Tolkien and 12 others agreed to a ”tester” day at GCCS HQ in London, where he  received training in Scandinavian languages and Spanish.

He visited the base for three days between March 27th and March 29th 1939.

A record of his training carries the word ”keen” beside his name.

Those who passed the course, and agreed to sign-up, were offered an annual wage of £500 – the equivalent of around £50,000 today.

But Tolkien – who is assumed to have passed the course with flying colours – rejected the offer.

The exhibition opened in a museum at GCHQ HQ this week and will remain on show for the next few months.

It also includes documents from the First World War, and a range of captured Enigma machines, but the exhibition is not open to everyone, the museum is strictly only open for GCHQ’s 10,000 staff.

Read the full article here

Picture from Telegraph.co.uk

At the Blue Planet in Cheshire the zoological team have successfully breaded the rare called anableps. The fish originally comes from the rivers in South America. Their pupil are divided which do that they have four-eyes!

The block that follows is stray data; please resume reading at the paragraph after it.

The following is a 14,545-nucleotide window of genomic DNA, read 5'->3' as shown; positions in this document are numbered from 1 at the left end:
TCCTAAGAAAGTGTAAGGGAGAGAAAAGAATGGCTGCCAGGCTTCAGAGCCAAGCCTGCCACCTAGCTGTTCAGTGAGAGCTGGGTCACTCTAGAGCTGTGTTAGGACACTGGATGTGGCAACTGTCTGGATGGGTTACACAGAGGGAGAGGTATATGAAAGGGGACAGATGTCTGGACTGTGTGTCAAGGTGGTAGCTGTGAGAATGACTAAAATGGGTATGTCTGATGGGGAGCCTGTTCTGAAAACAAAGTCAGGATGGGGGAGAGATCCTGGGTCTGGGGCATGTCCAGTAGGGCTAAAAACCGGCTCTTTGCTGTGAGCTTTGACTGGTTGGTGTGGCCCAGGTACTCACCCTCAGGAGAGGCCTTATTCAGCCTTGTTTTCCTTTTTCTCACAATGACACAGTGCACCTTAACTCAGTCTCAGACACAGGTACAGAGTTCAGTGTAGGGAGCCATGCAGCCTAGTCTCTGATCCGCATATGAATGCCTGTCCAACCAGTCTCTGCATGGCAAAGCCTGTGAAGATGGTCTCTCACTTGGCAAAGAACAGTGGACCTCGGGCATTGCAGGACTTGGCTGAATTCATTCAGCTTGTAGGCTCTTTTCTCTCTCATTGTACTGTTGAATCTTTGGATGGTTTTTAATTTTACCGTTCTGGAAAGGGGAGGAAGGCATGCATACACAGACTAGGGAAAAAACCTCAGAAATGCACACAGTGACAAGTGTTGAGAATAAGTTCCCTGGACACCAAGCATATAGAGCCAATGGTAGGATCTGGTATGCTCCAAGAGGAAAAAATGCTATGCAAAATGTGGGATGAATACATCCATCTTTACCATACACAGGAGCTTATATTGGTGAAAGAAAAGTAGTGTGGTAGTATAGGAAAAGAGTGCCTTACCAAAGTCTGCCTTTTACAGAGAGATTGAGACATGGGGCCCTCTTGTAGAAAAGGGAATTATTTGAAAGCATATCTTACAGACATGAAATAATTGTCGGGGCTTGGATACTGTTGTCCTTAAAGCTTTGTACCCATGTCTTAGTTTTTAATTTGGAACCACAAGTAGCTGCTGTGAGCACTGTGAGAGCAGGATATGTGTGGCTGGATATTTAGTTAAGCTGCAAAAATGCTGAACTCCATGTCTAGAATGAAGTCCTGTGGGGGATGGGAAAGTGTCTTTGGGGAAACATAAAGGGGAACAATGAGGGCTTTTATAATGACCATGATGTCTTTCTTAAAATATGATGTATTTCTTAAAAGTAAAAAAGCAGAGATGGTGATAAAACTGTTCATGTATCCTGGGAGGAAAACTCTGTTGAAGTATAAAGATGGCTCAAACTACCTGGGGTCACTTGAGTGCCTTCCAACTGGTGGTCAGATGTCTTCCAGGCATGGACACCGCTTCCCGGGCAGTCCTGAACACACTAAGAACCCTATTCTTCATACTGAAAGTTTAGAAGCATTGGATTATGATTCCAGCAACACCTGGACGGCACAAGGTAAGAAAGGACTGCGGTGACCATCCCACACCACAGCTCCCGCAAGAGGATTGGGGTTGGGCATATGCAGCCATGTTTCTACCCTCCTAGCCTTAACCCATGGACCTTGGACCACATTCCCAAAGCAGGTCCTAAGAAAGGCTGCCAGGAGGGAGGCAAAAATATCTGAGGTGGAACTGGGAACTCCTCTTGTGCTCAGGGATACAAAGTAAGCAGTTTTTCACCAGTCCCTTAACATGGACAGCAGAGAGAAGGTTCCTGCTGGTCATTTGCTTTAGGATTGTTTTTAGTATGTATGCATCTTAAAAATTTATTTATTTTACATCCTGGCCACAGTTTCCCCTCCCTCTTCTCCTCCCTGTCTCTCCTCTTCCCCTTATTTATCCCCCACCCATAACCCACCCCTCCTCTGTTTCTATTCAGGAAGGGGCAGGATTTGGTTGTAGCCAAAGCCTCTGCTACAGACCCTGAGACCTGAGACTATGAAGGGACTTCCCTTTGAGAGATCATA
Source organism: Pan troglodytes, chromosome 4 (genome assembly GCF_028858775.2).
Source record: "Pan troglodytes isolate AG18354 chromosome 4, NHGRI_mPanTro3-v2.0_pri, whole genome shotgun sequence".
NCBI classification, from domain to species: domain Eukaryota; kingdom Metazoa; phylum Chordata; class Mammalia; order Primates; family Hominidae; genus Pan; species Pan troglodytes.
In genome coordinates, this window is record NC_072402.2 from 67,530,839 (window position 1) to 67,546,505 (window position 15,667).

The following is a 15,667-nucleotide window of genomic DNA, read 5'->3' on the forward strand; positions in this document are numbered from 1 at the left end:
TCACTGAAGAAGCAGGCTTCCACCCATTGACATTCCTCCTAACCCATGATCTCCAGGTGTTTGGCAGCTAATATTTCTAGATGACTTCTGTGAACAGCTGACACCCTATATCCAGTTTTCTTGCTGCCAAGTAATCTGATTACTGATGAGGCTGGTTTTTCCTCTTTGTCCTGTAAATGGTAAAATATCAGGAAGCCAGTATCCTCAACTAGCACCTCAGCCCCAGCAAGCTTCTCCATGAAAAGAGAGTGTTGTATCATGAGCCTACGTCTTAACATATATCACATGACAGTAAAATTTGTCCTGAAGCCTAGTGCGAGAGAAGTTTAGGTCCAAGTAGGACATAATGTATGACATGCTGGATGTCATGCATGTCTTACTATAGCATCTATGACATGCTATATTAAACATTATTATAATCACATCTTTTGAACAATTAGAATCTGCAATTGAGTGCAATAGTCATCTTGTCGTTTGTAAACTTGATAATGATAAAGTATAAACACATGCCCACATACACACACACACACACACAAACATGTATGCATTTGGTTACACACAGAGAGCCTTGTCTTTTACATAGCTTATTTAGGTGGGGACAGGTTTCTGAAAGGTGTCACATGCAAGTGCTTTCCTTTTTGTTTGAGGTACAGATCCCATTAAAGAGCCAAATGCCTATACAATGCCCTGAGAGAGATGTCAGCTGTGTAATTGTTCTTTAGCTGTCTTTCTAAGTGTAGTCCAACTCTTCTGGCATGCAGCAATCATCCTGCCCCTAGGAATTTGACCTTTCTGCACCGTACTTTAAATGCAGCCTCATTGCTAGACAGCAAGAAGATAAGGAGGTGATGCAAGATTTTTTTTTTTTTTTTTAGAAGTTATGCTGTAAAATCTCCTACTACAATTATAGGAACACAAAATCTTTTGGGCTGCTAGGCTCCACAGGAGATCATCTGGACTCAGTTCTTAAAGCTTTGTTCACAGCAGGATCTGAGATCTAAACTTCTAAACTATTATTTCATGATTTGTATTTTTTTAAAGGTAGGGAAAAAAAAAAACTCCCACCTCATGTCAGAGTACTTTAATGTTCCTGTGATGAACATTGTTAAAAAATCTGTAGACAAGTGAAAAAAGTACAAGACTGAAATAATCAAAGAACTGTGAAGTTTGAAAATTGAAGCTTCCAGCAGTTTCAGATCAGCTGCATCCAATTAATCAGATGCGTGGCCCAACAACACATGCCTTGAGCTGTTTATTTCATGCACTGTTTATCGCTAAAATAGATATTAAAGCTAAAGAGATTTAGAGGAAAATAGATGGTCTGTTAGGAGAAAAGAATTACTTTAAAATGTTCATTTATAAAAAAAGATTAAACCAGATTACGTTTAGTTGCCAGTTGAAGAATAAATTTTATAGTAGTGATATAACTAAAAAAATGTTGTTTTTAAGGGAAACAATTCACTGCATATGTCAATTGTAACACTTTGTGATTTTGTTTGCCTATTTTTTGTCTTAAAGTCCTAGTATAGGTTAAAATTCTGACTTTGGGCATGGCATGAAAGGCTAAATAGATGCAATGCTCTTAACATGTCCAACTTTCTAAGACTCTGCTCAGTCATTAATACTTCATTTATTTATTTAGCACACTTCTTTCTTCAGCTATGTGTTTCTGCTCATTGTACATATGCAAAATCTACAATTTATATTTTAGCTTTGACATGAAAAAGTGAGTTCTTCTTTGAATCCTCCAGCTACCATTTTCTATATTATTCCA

They can use one pair looking for food below or at the surface while the other pair looks out for predators. The zoological team hope they will have more babies and more females are pregnant. It is one of the most popular species at the aquarium. They give birth after about 8 weeks and are about 5 centimeters when born but grow quickly within eight months to become 15-20 cm.

They feed on insects and other invertebrates.

Read the full article here

Picture from the Telegraph.co.uk